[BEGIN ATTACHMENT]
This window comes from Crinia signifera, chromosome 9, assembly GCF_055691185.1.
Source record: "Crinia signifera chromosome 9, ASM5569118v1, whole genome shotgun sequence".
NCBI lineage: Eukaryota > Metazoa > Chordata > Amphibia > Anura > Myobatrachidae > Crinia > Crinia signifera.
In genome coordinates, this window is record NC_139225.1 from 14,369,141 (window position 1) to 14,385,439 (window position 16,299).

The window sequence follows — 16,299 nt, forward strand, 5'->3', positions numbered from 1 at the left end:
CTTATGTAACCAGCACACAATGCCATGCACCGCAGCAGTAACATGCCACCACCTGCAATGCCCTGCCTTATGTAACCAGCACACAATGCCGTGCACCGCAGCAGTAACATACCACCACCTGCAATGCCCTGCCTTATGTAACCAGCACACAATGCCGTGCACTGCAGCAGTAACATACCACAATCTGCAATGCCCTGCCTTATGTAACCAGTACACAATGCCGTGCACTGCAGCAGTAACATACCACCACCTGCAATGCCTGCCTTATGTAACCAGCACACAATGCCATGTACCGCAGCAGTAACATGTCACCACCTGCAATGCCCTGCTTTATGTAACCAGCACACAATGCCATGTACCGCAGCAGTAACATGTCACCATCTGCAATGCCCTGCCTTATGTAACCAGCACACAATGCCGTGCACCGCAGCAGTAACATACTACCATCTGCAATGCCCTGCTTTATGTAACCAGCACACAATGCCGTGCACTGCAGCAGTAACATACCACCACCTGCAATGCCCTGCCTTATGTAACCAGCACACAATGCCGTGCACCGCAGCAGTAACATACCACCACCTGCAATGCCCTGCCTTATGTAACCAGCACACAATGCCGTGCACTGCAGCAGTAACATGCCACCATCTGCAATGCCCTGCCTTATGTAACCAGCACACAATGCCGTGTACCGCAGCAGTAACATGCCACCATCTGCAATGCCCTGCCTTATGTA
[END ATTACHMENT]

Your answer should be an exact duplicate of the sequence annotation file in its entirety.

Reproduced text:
This window comes from Crinia signifera, chromosome 9, assembly GCF_055691185.1.
Source record: "Crinia signifera chromosome 9, ASM5569118v1, whole genome shotgun sequence".
NCBI lineage: Eukaryota > Metazoa > Chordata > Amphibia > Anura > Myobatrachidae > Crinia > Crinia signifera.
In genome coordinates, this window is record NC_139225.1 from 14,369,141 (window position 1) to 14,385,439 (window position 16,299).

The window sequence follows — 16,299 nt, forward strand, 5'->3', positions numbered from 1 at the left end:
CTTATGTAACCAGCACACAATGCCATGCACCGCAGCAGTAACATGCCACCACCTGCAATGCCCTGCCTTATGTAACCAGCACACAATGCCGTGCACCGCAGCAGTAACATACCACCACCTGCAATGCCCTGCCTTATGTAACCAGCACACAATGCCGTGCACTGCAGCAGTAACATACCACAATCTGCAATGCCCTGCCTTATGTAACCAGTACACAATGCCGTGCACTGCAGCAGTAACATACCACCACCTGCAATGCCTGCCTTATGTAACCAGCACACAATGCCATGTACCGCAGCAGTAACATGTCACCACCTGCAATGCCCTGCTTTATGTAACCAGCACACAATGCCATGTACCGCAGCAGTAACATGTCACCATCTGCAATGCCCTGCCTTATGTAACCAGCACACAATGCCGTGCACCGCAGCAGTAACATACTACCATCTGCAATGCCCTGCTTTATGTAACCAGCACACAATGCCGTGCACTGCAGCAGTAACATACCACCACCTGCAATGCCCTGCCTTATGTAACCAGCACACAATGCCGTGCACCGCAGCAGTAACATACCACCACCTGCAATGCCCTGCCTTATGTAACCAGCACACAATGCCGTGCACTGCAGCAGTAACATGCCACCATCTGCAATGCCCTGCCTTATGTAACCAGCACACAATGCCGTGTACCGCAGCAGTAACATGCCACCATCTGCAATGCCCTGCCTTATGTA